BOOK CHAPTER: Significance of weavers

2015-01-19 (616)
Sekercioglu CH. 2006. Ecological significance of bird populations. In: Handbook of the Birds of the World - Volume 11.

figure
Cover of Handbook

Birds perform important ecosystem functions. Several of these functions are listed that apply to weavers (even though weavers are not listed as examples of these functions), eg seed dispersal (see example news about paper), pollination (see news about review paper), and predation on invertebrates.

Sociable Weavers are listed as ecosystem engineers, ie. they provide a nest mass that is used by many other organisms in the environment of the weavers. Not listed in this chapter, but many other weaver nests also provide shelter and breeding sites for other organisms - see some of these examples here (web news item with photos).

Granivorous birds are listed as potential agricultural pests, and a paragraph is devoted to the Red-billed Quelea as a problem bird.

There are many more functions of birds and weavers that have not been mentioned in this chapter, for instance the nests of Baya Weavers in India provide several useful functions for local communities (read here).


Literature as featured in Weaver Watch news items

Weaver Wednesday [135] - Discovery [18]: Yellow-crowned Bishop

2015-01-14 (615)

gravit8 Weaver Wednesday (species text)

Yellow-crowned Bishop Euplectes afer

Yellow-crowned Bishop
Yellow-crowned Bishop,
figure from Brown 1776
Yellow-crowned Bishop
Yellow-crowned Bishop,
figure from Vieillot 1805
Yellow-crowned Bishop map
Yellow-crowned Bishop
distribution, type locality circled

Introduction

The Yellow-crowned Bishop was formally named by Johann Friedrich Gmelin, a German naturalist. Gmelin described many new bird species in a book in 1789 in the style of Linnaeus' publications, giving a brief description in Latin and a synonomy, including a reference to Peter Brown, an English naturalist and illustrator. Gmelin noted the locality for the Yellow-crowned Bishop as Africa.

Peter Brown was the first to write about, and illustrate, the Yellow-crowned Bishop. He called it the Black-bellied Grosbeak and gave a description of the bird. Brown notes that his specimen was in the collection of Thomas Pennant,an English ornithologist. Pennant travelled in Europe but not in Africa, so he would have obtained it from someone else. The bishop would have been brought by ship from Africa to England, where it would have been purchased by Pennant [note: in the species text, Brown misspelled Pennant as Tennant, but acknowledged Thomas Pennant in the Preface].

The type locality was later restricted to Senegal, based on Vieillot 1805 who listed specimens from Senegal and Ethiopia. The Ethiopian specimens are based on a different subspecies of the Yellow-crowned Bishop, and thus cannot be a type locality. Buffon 1778 had noted that James Bruce, a Scottish traveller, mentioned and painted the Yellow-crowned Bishop in Ethiopia.

Scientific citation

Loxia afra Gmelin 1789 Syst. Nat., 1(2), p.857 Africa (Senegal; Grant & Praed, 1944, BBOC, 65, p.10).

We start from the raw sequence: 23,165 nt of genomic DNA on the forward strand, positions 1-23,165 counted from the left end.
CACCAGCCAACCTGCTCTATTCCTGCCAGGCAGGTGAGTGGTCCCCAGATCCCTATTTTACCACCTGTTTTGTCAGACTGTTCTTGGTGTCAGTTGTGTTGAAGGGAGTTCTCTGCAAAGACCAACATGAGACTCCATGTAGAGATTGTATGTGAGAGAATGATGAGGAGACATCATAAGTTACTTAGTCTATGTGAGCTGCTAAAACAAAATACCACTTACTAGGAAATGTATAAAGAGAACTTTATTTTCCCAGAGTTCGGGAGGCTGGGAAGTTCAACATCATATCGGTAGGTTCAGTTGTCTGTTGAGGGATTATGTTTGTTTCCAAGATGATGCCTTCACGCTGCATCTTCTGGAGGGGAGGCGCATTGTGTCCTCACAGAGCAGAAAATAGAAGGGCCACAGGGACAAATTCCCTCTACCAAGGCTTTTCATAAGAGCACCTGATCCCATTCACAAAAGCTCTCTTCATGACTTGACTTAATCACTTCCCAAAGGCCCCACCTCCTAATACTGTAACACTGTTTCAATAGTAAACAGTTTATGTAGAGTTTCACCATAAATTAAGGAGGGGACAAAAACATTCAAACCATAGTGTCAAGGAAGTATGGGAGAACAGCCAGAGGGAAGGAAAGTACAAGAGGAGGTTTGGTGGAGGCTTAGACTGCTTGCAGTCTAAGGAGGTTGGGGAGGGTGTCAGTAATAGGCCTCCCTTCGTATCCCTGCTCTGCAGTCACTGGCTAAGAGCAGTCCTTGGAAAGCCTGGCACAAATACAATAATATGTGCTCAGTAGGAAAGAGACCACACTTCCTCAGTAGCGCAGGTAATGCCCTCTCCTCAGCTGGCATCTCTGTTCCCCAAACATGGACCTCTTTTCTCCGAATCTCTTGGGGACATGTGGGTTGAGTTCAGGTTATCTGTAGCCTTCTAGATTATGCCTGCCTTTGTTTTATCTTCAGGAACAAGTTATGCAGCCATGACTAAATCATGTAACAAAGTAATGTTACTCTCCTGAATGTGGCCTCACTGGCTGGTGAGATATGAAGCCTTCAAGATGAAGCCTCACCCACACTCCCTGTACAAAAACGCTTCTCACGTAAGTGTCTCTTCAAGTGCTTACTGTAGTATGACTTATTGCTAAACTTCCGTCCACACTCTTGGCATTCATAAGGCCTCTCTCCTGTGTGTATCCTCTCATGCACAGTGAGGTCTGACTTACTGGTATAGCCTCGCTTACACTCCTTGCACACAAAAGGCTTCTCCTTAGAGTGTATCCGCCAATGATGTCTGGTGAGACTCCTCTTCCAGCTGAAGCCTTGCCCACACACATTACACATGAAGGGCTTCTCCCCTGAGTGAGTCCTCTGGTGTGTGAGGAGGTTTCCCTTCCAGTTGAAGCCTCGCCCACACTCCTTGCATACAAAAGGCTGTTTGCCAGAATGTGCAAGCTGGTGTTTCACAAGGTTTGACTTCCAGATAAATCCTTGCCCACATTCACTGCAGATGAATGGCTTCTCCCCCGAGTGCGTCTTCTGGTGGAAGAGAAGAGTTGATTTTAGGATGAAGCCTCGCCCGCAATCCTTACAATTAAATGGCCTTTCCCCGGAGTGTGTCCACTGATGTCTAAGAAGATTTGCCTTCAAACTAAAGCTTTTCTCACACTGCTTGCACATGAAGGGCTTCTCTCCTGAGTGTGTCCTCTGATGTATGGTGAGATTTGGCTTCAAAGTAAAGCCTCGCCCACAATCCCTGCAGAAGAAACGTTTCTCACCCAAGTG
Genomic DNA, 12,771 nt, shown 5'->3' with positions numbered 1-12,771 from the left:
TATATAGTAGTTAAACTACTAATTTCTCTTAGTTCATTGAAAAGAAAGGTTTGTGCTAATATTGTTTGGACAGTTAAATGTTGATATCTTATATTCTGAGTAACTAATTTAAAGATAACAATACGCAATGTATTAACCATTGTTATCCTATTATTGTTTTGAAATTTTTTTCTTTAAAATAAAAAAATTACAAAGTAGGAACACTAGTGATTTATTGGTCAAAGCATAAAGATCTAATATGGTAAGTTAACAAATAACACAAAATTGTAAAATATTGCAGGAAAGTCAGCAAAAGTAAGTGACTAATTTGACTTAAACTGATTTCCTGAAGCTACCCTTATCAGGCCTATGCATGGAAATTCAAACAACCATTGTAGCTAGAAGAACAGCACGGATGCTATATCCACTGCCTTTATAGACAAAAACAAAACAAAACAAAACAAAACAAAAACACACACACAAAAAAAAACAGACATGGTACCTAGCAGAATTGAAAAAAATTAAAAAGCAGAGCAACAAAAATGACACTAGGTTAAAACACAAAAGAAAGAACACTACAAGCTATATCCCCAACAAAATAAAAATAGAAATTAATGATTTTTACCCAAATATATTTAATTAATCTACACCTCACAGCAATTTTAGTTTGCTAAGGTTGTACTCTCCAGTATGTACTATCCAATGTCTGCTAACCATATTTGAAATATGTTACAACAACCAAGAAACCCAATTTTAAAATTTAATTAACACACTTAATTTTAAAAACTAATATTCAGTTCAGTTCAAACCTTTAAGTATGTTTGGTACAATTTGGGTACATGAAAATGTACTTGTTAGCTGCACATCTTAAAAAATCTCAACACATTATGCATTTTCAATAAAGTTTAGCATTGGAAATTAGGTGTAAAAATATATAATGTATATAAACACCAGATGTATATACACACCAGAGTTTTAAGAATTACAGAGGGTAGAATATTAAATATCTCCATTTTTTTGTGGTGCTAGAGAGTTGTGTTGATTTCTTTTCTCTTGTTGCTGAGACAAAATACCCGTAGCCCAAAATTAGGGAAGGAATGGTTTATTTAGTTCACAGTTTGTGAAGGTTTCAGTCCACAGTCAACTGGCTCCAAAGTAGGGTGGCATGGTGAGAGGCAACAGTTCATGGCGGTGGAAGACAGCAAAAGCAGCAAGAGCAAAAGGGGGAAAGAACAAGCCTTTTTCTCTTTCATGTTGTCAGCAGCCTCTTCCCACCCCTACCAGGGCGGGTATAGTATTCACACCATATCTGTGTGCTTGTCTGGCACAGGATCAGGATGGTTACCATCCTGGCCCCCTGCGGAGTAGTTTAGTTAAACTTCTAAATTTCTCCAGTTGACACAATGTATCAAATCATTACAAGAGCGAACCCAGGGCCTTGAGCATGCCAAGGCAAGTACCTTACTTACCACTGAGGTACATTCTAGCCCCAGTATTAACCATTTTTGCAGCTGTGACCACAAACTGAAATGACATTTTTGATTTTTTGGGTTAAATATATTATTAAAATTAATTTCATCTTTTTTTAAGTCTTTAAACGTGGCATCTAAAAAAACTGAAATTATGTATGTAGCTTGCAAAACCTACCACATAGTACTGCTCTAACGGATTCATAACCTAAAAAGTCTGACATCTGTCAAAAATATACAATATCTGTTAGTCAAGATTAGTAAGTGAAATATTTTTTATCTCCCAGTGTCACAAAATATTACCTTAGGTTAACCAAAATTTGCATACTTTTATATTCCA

Meaning of names

afer (Latin): African, from Africa.

Alternate names

Golden Bishop, Napoleon Bishop, Taha Bishop.

Collector

Unknown.

Date collected

Before 1776.

Locality collected

Africa = Senegal.

Type specimens

Type specimen not located; the illustration of Brown 1776 serves as a type.

PAPER (ecology): Quill mite in Spectacled Weavers

2015-01-12 (614)
Klimovieovta M, Skoracki M, Wamiti W, Hromada M. 2014. Quill mites of the subfamily Picobiinae (Acari: Syringophilidae) parasitising African birds, with description of two new species. Folia Parasitologica 61(5):394-400.

figure
Spectacled Weaver

Abstract. Two new species of the subfamily Picobiinae (Acari: Prostigmata: Syringophilidae) are described: Picobia ploceus sp. n. from Ploceus ocularis Smith (Passeriformes: Ploceidae) and Picobia lamprotornis sp. n. from Lamprotornis superbus (Ruppell) (Passeriformes: Sturnidae), both from Kenya. Additionally, new hosts are recorded: Turdoides jardineii (Smith) (Passeriformes: Leiothrichidae) from Kenya and Tanzania, T. rubiginosa (Ruppell) from Kenya, T. leucopygia (Ruppell) from Zambia and Namibia, for Picobia dziabaszewskii Glowska, Dragun-Damian et Dabert, 2012; Pycnonotus barbatus (Desfontaines) (Passeriformes: Pycnonotidae) from Kenya, for Picobia pycnonoti Glowska, Skoracki et Khourly, 2007; Dendropicos griseocephalus (Boddaert) (Piciformes: Picidae) from Tanzania and D. goertae (St. Muller) from Kenya, for Neopicobia freya Skoracki et Unsoeld, 2014; Dendropicos fuscescens (Vieillot) from Zambia and Campethera nubica (Boddaert) from Kenya, for Picobia dryobatis (Fritsch, 1958).

A new quill mite is described from a Spectacled Weaver caught on 16 November 2012 at Soysambu Conservancy, Kenya. 5-10 body feathers were collected from the weaver.

Quill mites spend most of their entire lives inside the hollow central shaft or quill of a bird's feather. The mites move to new feathers on the same bird when it is moulting. Female mites disperse to other individual birds of the same species through direct contact, eg. from a female to her nestlings, which then carry them for the rest of their lives. Different mite genera may be specific to a feather tract and only live in one type of feather in the host plumage, eg primary feathers, secondary feathers, tail-feathers, or body feathers.

Read more about the Spectacled Weaver at Spectacled Weaver.